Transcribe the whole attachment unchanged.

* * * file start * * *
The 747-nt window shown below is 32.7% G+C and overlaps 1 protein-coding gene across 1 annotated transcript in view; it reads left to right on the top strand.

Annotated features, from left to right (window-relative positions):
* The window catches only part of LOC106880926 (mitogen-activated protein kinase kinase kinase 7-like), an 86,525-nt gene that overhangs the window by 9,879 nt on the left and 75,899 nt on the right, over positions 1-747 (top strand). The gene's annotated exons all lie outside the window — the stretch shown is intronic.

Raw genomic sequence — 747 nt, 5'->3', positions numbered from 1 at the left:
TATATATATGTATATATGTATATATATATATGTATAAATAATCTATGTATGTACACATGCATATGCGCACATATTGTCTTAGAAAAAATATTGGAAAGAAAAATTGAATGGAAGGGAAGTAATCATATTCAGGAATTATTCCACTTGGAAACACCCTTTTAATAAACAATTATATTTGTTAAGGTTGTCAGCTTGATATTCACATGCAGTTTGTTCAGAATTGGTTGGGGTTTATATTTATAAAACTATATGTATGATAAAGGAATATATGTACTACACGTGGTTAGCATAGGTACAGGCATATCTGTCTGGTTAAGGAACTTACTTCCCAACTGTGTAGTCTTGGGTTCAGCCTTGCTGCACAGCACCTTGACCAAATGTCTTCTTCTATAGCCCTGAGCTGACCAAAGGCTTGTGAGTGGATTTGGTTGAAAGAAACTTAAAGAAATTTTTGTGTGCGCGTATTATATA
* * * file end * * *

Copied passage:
The 747-nt window shown below is 32.7% G+C and overlaps 1 protein-coding gene across 1 annotated transcript in view; it reads left to right on the top strand.

Annotated features, from left to right (window-relative positions):
* The window catches only part of LOC106880926 (mitogen-activated protein kinase kinase kinase 7-like), an 86,525-nt gene that overhangs the window by 9,879 nt on the left and 75,899 nt on the right, over positions 1-747 (top strand). The gene's annotated exons all lie outside the window — the stretch shown is intronic.

Raw genomic sequence — 747 nt, 5'->3', positions numbered from 1 at the left:
TATATATATGTATATATGTATATATATATATGTATAAATAATCTATGTATGTACACATGCATATGCGCACATATTGTCTTAGAAAAAATATTGGAAAGAAAAATTGAATGGAAGGGAAGTAATCATATTCAGGAATTATTCCACTTGGAAACACCCTTTTAATAAACAATTATATTTGTTAAGGTTGTCAGCTTGATATTCACATGCAGTTTGTTCAGAATTGGTTGGGGTTTATATTTATAAAACTATATGTATGATAAAGGAATATATGTACTACACGTGGTTAGCATAGGTACAGGCATATCTGTCTGGTTAAGGAACTTACTTCCCAACTGTGTAGTCTTGGGTTCAGCCTTGCTGCACAGCACCTTGACCAAATGTCTTCTTCTATAGCCCTGAGCTGACCAAAGGCTTGTGAGTGGATTTGGTTGAAAGAAACTTAAAGAAATTTTTGTGTGCGCGTATTATATA